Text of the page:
Malocclusions in Cats

cat smiling against green background

Malocclusions in Cats

If you love cats, you just know your cat is perfect, right? And it’s true. Most cats are perfect in every way. Although humans have bred cats to have certain traits such as long hair or a spotted coat, there is not as much variation in body size and head shape as we see in different dog breeds. Cats are all close to their wild relatives in behavior as well as tooth shape and arrangement. But every now and then we see cats whose teeth do not line up properly. Because cats have such sharp teeth and little room for error, any discrepancy in jaw length or tooth position can cause pain. 


Types of Malocclusions in Cats

When teeth or jaws do not line up properly, it is called a malocclusion. There are different types of malocclusions:


Class I Malocclusion

In a class I malocclusion, the jaws are the right length (upper and lower jaws are the same) but one or more teeth are out of position.


Class II Malocclusion

In a class II malocclusion, the lower jaw is too short. This is also called an “overbite” or “parrot mouth”.  A class II malocclusion can result in the lower canine teeth (the “fangs”) contacting and puncturing the tissues of the upper jaw. This is the least common malocclusion in cats, but because cats have such large and pointed canine teeth, it can cause the most pain and trauma. Meowch!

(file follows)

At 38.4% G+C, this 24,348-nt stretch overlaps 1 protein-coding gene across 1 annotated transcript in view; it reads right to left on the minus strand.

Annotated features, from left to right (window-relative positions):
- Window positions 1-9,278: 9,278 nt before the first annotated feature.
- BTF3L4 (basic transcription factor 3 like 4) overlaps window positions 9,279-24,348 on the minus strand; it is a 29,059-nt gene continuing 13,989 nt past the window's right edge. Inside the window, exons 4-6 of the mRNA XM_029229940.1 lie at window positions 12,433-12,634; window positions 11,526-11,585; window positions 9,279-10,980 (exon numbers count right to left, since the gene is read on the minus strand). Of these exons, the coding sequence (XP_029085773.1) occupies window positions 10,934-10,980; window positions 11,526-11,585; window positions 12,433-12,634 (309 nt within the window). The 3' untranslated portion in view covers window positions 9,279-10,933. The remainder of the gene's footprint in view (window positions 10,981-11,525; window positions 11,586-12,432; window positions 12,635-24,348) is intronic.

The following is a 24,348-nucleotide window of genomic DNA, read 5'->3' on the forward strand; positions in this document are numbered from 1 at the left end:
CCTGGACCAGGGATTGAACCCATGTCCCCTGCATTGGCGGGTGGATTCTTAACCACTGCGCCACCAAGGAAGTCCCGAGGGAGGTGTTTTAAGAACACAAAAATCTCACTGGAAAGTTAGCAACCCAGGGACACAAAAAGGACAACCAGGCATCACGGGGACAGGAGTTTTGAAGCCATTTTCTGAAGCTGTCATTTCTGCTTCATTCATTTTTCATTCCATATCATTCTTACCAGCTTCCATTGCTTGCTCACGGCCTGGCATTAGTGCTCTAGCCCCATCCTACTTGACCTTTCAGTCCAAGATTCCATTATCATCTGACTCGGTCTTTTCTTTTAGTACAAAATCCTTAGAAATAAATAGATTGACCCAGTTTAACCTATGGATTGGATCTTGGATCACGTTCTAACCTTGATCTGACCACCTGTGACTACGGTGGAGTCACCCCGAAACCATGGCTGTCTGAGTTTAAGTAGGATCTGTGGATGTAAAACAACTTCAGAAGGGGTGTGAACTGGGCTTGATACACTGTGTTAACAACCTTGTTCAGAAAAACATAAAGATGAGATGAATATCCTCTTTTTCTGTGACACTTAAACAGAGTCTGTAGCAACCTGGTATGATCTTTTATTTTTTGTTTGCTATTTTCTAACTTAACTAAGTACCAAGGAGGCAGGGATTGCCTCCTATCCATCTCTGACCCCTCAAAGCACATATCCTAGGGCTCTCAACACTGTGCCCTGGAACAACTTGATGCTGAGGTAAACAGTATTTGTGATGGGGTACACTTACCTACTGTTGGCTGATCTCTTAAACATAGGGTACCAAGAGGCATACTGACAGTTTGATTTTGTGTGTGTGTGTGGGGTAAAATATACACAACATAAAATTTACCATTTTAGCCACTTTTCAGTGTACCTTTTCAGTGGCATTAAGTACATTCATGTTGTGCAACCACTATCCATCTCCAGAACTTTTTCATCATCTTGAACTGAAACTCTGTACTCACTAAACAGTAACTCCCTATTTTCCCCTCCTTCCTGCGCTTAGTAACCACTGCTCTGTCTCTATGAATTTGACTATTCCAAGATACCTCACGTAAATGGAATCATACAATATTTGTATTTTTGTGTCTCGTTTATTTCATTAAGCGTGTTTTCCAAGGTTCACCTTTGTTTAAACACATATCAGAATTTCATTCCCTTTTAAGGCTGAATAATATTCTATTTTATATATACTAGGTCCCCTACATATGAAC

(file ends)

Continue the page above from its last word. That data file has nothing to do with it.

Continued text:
The cat in this photo has a class II malocclusion. 

Normally the lower canines would be in front of the upper canines. Even though this cat was young, the lower canines had already caused severe bone loss by putting pressure on the tissue around the upper canines as seen in the following dental radiograph.

Fortunately, extracting the upper canines created space for the lower canines. The cat could then close her mouth without any pain. 


Class III Malocclusion

In the more common class III malocclusion, the lower jaw is longer than the upper jaw. This is also called an “underbite”. Sometimes it is very subtle, but other times it can cause the lower canines to be outside of the upper lip when the mouth is closed. While peculiar looking, this malocclusion may not cause any abnormal contact between the teeth and jaws. 


Premolar Malocclusions

Another common malocclusion in cats is when the upper fourth premolars contact the gum tissue of the lower jaw, right next to the lower molar. In this photo, you can see just a little bit of gum recession and inflammation at the lower molar. 

But what you see on the dental radiograph is far more bone loss underneath, and the molar needed to be extracted. 

Some cats who have this malocclusion will get an angry-looking mass of inflamed gum tissue next to the lower molar. The more the tissue swells, the more it gets poked by the upper tooth. This can be a very painful condition for the cat, and often it occurs on both sides. 


Treating Malocclusions in Colorado Cats

If you think that your perfect cat might have less than perfect teeth, reach out to Animal Dental Care & Oral Surgery in Fort Collins. We’ll be happy to take a look and advise you on different treatment options, such as orthodontics. We want every cat to have a pain-free mouth!


Images used under creative commons license – commercial use (6/6/2024). Photo by Kim Davies on Unsplash